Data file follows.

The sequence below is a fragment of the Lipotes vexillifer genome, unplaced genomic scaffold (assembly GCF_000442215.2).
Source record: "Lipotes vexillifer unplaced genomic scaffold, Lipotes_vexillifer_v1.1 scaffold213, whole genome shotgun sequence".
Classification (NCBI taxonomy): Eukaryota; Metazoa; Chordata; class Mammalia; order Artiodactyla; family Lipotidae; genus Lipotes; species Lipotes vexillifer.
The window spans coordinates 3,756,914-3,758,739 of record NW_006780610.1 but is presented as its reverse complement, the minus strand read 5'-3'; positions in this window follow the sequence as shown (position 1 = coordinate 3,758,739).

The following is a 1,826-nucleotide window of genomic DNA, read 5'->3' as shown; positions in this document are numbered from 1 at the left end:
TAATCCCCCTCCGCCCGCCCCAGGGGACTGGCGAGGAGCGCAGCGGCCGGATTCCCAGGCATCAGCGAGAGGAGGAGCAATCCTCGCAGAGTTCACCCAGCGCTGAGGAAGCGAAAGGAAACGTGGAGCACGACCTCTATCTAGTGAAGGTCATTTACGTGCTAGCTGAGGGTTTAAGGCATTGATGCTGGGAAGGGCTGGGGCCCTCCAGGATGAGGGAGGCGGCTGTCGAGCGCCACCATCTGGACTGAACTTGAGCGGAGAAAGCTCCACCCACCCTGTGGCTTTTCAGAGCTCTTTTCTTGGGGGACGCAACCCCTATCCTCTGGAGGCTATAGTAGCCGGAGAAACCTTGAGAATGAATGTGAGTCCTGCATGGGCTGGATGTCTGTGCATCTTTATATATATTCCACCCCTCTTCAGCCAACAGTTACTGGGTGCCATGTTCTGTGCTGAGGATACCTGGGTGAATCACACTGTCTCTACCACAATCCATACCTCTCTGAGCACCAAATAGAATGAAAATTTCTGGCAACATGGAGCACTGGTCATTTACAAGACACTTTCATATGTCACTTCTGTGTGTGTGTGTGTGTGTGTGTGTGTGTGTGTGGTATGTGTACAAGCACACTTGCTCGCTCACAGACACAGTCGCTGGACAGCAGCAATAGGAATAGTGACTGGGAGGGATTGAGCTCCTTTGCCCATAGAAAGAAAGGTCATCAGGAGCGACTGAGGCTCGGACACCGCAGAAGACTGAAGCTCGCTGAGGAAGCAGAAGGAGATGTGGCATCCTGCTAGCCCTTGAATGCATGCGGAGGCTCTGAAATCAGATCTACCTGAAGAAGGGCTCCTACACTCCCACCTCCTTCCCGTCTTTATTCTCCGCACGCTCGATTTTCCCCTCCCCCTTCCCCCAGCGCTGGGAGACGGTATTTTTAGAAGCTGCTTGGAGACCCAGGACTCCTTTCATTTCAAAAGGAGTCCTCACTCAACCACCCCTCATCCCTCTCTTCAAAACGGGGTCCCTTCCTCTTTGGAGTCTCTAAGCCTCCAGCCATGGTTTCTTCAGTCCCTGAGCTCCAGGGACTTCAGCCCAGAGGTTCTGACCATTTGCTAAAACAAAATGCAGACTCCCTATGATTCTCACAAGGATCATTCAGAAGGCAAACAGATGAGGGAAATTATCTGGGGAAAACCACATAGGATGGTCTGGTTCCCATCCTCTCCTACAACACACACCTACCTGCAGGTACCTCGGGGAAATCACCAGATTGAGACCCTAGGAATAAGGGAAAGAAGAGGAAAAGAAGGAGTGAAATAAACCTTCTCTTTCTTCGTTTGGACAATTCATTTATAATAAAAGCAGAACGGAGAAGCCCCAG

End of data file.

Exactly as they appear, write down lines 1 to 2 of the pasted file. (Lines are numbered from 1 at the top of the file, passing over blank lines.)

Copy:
The sequence below is a fragment of the Lipotes vexillifer genome, unplaced genomic scaffold (assembly GCF_000442215.2).
Source record: "Lipotes vexillifer unplaced genomic scaffold, Lipotes_vexillifer_v1.1 scaffold213, whole genome shotgun sequence".